Stu Grimson clearly prepared for the writing of The Grim Reaper with the same all-in mindset, good humour, and honest approach he took throughout his hockey career, and the results are satisfying for the reader. He offers frank insight on the anxiety, stress and fear that the hockey enforcers of his era dealt with on an almost daily basis, and assertively defends those players’ contributions to the sport both on and off the ice. That he cannot, in the end, fully turn his back on the violent role he and others played in the game, despite the growing body of medical evidence that suggests that the NHL’s tough guys paid far too high a price for their efforts, is also understandable. Some may question why Grimson, a loyal protector of his teammates throughout his hockey career, has chosen not to fight harder for those of his former colleagues who continue to battle the NHL off the ice. But, all in all, Stu Grimson, the reluctant warrior, produces a rewarding read.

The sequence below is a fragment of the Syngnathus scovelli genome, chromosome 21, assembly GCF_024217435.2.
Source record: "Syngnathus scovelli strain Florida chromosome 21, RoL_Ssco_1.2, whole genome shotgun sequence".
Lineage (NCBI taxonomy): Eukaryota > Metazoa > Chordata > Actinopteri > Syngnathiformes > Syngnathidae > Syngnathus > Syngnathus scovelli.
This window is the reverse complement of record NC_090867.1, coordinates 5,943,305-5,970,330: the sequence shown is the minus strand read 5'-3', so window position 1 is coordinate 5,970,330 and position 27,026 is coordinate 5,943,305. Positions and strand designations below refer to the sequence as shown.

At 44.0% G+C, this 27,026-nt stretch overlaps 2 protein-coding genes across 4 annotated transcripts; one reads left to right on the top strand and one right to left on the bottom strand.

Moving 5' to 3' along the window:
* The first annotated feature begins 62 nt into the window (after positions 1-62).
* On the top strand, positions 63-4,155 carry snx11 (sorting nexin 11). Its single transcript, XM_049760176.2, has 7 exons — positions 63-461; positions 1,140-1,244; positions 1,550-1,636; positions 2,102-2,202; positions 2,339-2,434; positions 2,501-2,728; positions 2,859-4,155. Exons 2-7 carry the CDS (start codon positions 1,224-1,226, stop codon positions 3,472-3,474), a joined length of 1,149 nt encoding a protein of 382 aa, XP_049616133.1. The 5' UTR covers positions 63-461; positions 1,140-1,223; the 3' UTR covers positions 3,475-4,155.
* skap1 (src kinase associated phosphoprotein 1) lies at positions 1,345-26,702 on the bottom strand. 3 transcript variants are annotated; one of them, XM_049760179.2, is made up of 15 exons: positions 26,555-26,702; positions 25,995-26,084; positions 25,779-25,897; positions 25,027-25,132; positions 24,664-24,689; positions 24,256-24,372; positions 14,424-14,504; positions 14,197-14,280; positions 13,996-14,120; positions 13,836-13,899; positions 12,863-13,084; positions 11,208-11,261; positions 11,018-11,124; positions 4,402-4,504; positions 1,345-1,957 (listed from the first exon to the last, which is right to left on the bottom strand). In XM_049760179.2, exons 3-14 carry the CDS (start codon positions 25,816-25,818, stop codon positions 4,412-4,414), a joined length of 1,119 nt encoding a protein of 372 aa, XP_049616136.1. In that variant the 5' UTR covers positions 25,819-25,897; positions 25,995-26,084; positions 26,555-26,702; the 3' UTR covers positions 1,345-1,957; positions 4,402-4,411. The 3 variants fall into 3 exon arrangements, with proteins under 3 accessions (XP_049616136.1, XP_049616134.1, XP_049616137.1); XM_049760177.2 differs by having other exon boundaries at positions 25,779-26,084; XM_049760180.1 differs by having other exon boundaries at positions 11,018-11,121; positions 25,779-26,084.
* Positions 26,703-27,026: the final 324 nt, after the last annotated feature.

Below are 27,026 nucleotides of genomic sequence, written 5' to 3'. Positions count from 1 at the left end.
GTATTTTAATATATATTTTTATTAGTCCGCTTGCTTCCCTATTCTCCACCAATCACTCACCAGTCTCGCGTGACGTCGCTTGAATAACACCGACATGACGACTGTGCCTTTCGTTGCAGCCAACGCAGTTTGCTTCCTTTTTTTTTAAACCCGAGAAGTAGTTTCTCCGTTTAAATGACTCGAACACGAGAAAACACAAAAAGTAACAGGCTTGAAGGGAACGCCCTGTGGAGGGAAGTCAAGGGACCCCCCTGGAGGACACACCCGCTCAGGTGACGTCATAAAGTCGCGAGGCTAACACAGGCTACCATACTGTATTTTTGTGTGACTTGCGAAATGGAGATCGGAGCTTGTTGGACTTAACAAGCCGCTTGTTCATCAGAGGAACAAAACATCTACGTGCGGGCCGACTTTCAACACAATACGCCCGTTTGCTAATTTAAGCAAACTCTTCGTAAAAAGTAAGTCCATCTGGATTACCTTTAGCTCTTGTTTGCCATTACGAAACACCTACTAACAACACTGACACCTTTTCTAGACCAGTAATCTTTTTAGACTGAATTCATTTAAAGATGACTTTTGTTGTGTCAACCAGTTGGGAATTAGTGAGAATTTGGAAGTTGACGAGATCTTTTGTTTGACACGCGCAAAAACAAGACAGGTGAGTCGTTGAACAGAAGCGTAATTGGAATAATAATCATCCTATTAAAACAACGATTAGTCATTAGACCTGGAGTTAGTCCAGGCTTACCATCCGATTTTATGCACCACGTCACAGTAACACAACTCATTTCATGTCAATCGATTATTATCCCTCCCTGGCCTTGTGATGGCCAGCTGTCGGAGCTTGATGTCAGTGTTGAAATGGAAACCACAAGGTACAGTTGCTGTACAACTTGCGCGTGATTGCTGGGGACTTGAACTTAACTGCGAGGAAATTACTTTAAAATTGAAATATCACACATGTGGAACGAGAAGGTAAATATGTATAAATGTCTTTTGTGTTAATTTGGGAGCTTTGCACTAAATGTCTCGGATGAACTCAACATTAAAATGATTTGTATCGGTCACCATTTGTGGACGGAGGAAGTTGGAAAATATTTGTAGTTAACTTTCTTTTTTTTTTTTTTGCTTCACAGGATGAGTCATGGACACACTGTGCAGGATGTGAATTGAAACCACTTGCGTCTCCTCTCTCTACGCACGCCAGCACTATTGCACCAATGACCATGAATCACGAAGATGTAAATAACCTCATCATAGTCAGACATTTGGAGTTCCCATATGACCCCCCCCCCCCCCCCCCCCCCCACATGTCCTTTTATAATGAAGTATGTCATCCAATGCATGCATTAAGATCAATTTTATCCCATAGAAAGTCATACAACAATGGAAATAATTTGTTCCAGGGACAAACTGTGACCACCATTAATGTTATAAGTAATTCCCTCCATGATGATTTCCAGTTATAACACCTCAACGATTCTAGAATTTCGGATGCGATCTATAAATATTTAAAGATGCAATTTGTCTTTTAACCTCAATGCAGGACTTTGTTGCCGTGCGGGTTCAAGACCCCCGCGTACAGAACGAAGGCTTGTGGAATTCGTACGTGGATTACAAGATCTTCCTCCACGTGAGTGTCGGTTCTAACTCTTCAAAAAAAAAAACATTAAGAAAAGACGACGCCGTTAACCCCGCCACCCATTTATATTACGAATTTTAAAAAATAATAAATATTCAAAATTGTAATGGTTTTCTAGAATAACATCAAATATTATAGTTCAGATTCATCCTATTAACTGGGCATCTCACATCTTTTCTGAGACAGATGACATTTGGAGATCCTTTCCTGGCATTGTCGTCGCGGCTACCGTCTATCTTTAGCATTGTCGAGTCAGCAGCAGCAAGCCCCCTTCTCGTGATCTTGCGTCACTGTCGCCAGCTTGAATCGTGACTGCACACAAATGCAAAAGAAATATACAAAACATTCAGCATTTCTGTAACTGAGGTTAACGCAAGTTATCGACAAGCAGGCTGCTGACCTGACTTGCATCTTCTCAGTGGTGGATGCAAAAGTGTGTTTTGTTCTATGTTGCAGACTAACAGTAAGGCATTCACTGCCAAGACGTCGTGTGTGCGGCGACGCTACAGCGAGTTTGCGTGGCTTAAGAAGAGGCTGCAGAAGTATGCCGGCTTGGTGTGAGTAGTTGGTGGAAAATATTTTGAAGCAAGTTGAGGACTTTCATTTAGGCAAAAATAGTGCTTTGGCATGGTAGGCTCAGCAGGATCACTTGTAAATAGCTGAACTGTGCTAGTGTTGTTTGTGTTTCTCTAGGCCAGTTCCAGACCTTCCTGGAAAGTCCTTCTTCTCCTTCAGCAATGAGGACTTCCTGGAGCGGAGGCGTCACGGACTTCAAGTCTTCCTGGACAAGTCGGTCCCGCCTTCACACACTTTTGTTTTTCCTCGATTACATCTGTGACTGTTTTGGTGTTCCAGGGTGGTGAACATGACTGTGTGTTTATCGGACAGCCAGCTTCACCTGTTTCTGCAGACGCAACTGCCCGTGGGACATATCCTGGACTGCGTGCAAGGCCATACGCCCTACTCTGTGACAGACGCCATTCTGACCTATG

Timothy Lewis is Professor and Chair of History at Vancouver Island University in Nanaimo. Among the courses he teaches are several focused on the emergence and development of professional sports in Canada, and the place of hockey within Canadian identity. His research work is focused on the history of 19th and 20th-century New Brunswick, portions of which have been published in two articles in Acadiensis: Journal of the History of the Atlantic Region. His previous sports book reviews for The Ormsby Review include Jared Beasley, In Search of Al Howie (no. 791, April 5, 2020); Jeremy Allingham, Major Misconduct: The Human Cost of Fighting in Hockey (no. 718, January 9, 2020); Kate Bird, Magic Moments in BC Sports: A Century in Photos (no. 695, December 16, 2019); and Michael G. Varga and Roxanne Davies, Inside View: The Eye Behind the Lens (no. 826, May 19, 2020).